I asked this question a lot as a youth worker, but I asked it way too early in my career. I wanted to know immediately what I only deserve to know four years from that moment.
Making a difference should not be a short term goal. Making a difference is long term work. The key word in the question, “am I making a difference?” is making. It’s ongoing.
How do you get there?
Regardless of your endeavor, you have to show up, consistently. You have to show up regardless if you see any fruit. Jesus shared a parable and it started with showing up.
Then he told them many things in parables, saying: “A farmer went out to sow his seed. Matthew 13:3
You make a difference every time you show up and sow a seed, but sowing requires patience.
I’m no farmer, but I suspect the farmer doesn’t get too disappointed if he or she wakes up the next day and does not see the harvest. Sowing is hard. Sowing means breaking ground so the seed can be sown.
The sowing of the seed, the word of God, comes from you showing up week after week, month after month and year after year, even with those students who’s “ground” is hard and seemingly impenetrable.
It’s these students I took the most joy in sowing into because they could give nothing back. The action itself was worthwhile.
It’s the action, not the fruit of the action, that’s important. You have to do the right thing. It may not be in your power, may not be in your time, that there’ll be any fruit. But that doesn’t mean you stop doing the right thing. You may never know what results come from your action. But if you do nothing, there will be no result.” ― Mahatma Gandhi
The action of showing up, in hard times, builds credibility and is the beginning of making a difference.
Do the work
Showing up is only part of making a difference, you also have to do the work. The work is speaking, planning and building relationships but it’s also discipline, parent meetings, staff meetings and 50 other things.
“Do more than belong: participate. Do more than care: help. Do more than believe: practice. Do more than be fair: be kind. Do more than forgive: forget. Do more than dream: work.” ― William Arthur Ward
Your students will
see you fail as you do the work. Show them how to fail well.
see you succeed as you do the work. Show them how to succeed well.
see you weep as you struggle. Show them how to struggle well.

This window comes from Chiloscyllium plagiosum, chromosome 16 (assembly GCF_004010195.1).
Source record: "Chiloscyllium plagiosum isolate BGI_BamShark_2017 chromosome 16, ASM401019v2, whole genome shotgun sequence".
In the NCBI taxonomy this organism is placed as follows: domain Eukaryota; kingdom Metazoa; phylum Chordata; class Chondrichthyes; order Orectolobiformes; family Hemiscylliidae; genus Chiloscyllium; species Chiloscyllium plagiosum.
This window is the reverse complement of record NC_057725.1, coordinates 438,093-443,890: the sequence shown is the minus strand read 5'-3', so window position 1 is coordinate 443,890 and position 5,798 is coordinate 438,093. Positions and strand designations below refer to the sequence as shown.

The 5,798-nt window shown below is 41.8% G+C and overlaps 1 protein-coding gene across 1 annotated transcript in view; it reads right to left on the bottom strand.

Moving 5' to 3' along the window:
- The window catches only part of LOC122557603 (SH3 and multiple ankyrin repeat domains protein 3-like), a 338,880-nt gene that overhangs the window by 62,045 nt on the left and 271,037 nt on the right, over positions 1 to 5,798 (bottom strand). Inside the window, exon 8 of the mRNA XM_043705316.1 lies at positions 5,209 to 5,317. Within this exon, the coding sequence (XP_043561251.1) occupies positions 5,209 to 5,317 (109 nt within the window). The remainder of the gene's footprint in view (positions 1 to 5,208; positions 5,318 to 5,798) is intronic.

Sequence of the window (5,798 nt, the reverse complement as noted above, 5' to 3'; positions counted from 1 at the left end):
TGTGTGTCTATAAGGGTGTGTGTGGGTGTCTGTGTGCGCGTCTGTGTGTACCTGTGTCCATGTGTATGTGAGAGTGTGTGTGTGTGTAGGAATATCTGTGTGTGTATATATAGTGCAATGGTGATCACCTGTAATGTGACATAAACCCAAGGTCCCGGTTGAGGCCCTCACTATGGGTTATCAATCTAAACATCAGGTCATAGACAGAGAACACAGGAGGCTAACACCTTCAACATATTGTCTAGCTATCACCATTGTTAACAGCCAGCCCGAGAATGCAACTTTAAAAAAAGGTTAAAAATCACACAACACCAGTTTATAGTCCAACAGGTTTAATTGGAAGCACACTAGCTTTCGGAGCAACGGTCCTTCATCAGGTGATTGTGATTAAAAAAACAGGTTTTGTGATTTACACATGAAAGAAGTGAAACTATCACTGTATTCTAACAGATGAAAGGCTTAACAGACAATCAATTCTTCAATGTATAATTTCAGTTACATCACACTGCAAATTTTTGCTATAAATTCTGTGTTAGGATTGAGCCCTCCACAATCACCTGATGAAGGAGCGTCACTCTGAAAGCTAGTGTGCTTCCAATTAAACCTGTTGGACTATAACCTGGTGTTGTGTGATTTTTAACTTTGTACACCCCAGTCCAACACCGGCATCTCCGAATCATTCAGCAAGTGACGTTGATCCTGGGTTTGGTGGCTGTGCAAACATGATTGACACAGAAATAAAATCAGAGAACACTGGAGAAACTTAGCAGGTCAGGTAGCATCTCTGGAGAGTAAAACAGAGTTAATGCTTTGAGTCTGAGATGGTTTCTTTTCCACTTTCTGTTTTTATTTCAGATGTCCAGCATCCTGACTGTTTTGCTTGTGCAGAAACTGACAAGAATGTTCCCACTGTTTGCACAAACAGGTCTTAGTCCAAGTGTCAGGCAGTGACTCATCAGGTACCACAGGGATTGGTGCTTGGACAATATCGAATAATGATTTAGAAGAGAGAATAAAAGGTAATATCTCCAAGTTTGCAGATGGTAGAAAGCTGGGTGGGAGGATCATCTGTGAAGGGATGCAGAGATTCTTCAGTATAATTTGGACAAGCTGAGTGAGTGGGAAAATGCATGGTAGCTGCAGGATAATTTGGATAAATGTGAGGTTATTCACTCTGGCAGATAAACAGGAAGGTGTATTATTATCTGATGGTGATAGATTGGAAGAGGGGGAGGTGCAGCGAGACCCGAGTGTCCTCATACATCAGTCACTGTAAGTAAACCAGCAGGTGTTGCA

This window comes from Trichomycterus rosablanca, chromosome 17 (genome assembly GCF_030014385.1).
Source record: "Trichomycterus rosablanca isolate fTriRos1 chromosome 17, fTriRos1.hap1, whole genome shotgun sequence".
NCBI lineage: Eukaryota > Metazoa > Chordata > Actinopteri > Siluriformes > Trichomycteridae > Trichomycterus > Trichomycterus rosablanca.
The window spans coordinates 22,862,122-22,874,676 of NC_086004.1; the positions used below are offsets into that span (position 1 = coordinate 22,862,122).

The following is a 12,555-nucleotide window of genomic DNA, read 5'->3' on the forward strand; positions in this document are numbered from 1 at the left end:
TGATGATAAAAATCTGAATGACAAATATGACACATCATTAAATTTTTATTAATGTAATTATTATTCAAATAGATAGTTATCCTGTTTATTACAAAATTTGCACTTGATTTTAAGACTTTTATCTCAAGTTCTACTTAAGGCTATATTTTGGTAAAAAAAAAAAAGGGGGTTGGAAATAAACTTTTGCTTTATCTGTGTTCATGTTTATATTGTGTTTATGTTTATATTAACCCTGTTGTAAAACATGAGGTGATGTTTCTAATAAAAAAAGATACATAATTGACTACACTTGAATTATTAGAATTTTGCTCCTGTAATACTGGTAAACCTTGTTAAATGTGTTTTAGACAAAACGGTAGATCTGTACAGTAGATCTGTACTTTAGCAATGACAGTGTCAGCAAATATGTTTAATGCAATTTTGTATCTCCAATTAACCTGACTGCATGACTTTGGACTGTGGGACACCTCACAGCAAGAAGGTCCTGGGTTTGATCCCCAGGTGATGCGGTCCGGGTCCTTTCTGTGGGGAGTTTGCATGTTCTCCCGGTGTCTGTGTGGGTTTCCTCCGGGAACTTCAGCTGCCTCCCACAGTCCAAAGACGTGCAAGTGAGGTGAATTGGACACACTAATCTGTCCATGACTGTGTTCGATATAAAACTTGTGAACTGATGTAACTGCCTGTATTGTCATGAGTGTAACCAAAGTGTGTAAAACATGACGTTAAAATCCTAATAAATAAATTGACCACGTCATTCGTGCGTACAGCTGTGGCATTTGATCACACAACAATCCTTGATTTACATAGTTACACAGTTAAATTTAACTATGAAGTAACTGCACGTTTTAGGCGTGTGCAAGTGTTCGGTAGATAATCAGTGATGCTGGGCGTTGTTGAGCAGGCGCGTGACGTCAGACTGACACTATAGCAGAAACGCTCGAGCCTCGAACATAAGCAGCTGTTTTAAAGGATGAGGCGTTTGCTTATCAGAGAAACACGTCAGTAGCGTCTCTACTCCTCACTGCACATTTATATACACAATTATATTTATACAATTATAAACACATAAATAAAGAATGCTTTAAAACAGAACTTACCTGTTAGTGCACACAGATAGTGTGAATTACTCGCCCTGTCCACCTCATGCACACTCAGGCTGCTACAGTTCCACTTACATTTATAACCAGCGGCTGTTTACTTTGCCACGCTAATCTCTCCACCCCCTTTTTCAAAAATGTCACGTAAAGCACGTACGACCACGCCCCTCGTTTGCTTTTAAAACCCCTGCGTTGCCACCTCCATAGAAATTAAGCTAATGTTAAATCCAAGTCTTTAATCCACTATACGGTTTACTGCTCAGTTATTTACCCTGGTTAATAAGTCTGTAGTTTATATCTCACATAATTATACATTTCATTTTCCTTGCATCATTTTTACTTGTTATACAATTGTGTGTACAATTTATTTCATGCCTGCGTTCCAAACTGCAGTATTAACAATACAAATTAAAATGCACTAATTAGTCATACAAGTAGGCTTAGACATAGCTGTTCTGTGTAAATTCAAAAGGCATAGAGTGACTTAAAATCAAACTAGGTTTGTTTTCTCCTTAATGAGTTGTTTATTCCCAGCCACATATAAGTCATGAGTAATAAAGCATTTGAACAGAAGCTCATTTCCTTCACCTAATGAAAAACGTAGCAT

The work needs to be done, but as the work is getting done, students are observing how you respond to conflict, respond to small crowds, failed events and family issues. How you do the work is just as important as doing the work.
Savor the process
Destination disease is a real thing. Looking for results all the time is exhausting. You have to enjoy every part of the process in making a difference or the work becomes drudgery.
Every kid doesn’t have to get saved every week for you to make a difference. An adult that shows up regularly in their lives is making a difference.
If I learned anything as a youth pastor, it was to look around the youth room and enjoy watching students engage with each other, watch leaders loving on kids, listen to the band rehearse, to be present in this moments because they are gone all too soon.
Celebrate the progress
Having been in a few churches 5 years or more, I got to watch middle school students become seniors. Graduation Sunday was one of my favorite days because I rejoiced at the time I had with these students, at least the ones who didn’t show up just for graduation Sunday.
I would become thoughtful and grateful while putting together the slide show. I’d watch this kids grow, overcome challenges and have a fun in the process.
Graduation Sunday shouldn’t be the only time we celebrate students for their accomplishments. I loved doing award ceremonies and handing out trophies for leadership and service. I made a big deal when a kid went on their first mission trip or camp.
Equally, I made sure to affirm students when I caught them practicing what Christ taught them. If I saw them being kind, I said something to them about seeing them grow. If I caught a picture of them serving I made sure to post and tag them in it.
Celebrating the progress students make, no matter how small makes a big difference.
So, back the main question, “Am I making a difference?”
If you’re providing a safe place for teens to share.
If you’re preaching the gospel.
If you’re leading students to be faithful followers of Christ.
If you’re showing up.
If you’re doing the work.
You’re making a difference.
Eventually all these kids grow up. The call you to ask for advice. They ask you to marry them. They ask you if you want to get together for dinner.
20 years later, long after your last youth meeting, you’ll discover you’ve made a difference.